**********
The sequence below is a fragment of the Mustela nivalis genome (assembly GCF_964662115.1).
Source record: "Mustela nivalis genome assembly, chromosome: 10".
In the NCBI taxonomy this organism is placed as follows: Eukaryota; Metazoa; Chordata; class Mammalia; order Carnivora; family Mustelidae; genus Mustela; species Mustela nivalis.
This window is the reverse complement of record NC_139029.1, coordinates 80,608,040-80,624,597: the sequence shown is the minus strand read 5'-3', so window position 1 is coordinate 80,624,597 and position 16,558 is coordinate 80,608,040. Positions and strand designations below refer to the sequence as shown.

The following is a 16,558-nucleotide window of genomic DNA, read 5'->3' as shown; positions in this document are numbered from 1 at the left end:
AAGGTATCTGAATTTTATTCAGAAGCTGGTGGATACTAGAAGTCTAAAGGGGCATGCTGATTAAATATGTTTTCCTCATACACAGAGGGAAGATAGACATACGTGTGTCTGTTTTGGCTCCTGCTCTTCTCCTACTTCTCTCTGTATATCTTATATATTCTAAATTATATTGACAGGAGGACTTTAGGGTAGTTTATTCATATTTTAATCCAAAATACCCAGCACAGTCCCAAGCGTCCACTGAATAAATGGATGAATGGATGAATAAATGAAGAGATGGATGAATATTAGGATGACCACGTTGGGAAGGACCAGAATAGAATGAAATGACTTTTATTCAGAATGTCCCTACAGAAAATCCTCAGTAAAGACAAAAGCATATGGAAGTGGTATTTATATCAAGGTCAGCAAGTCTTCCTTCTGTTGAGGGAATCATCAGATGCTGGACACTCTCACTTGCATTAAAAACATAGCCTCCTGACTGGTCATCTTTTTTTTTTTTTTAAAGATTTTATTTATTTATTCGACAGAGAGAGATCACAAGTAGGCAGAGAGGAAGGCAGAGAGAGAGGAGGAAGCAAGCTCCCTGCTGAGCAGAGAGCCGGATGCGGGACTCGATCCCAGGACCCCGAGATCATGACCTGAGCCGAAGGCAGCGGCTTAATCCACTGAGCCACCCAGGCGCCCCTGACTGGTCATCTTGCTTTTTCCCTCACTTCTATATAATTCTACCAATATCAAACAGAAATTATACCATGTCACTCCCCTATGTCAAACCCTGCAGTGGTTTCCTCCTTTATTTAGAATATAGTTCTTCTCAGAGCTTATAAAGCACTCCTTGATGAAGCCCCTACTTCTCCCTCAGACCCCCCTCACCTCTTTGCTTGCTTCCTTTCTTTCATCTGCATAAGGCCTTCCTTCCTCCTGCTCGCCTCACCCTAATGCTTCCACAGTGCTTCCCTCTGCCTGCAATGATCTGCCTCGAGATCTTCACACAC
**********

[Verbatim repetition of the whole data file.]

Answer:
The sequence below is a fragment of the Mustela nivalis genome (assembly GCF_964662115.1).
Source record: "Mustela nivalis genome assembly, chromosome: 10".
In the NCBI taxonomy this organism is placed as follows: Eukaryota; Metazoa; Chordata; class Mammalia; order Carnivora; family Mustelidae; genus Mustela; species Mustela nivalis.
This window is the reverse complement of record NC_139029.1, coordinates 80,608,040-80,624,597: the sequence shown is the minus strand read 5'-3', so window position 1 is coordinate 80,624,597 and position 16,558 is coordinate 80,608,040. Positions and strand designations below refer to the sequence as shown.

The following is a 16,558-nucleotide window of genomic DNA, read 5'->3' as shown; positions in this document are numbered from 1 at the left end:
AAGGTATCTGAATTTTATTCAGAAGCTGGTGGATACTAGAAGTCTAAAGGGGCATGCTGATTAAATATGTTTTCCTCATACACAGAGGGAAGATAGACATACGTGTGTCTGTTTTGGCTCCTGCTCTTCTCCTACTTCTCTCTGTATATCTTATATATTCTAAATTATATTGACAGGAGGACTTTAGGGTAGTTTATTCATATTTTAATCCAAAATACCCAGCACAGTCCCAAGCGTCCACTGAATAAATGGATGAATGGATGAATAAATGAAGAGATGGATGAATATTAGGATGACCACGTTGGGAAGGACCAGAATAGAATGAAATGACTTTTATTCAGAATGTCCCTACAGAAAATCCTCAGTAAAGACAAAAGCATATGGAAGTGGTATTTATATCAAGGTCAGCAAGTCTTCCTTCTGTTGAGGGAATCATCAGATGCTGGACACTCTCACTTGCATTAAAAACATAGCCTCCTGACTGGTCATCTTTTTTTTTTTTTTAAAGATTTTATTTATTTATTCGACAGAGAGAGATCACAAGTAGGCAGAGAGGAAGGCAGAGAGAGAGGAGGAAGCAAGCTCCCTGCTGAGCAGAGAGCCGGATGCGGGACTCGATCCCAGGACCCCGAGATCATGACCTGAGCCGAAGGCAGCGGCTTAATCCACTGAGCCACCCAGGCGCCCCTGACTGGTCATCTTGCTTTTTCCCTCACTTCTATATAATTCTACCAATATCAAACAGAAATTATACCATGTCACTCCCCTATGTCAAACCCTGCAGTGGTTTCCTCCTTTATTTAGAATATAGTTCTTCTCAGAGCTTATAAAGCACTCCTTGATGAAGCCCCTACTTCTCCCTCAGACCCCCCTCACCTCTTTGCTTGCTTCCTTTCTTTCATCTGCATAAGGCCTTCCTTCCTCCTGCTCGCCTCACCCTAATGCTTCCACAGTGCTTCCCTCTGCCTGCAATGATCTGCCTCGAGATCTTCACACAC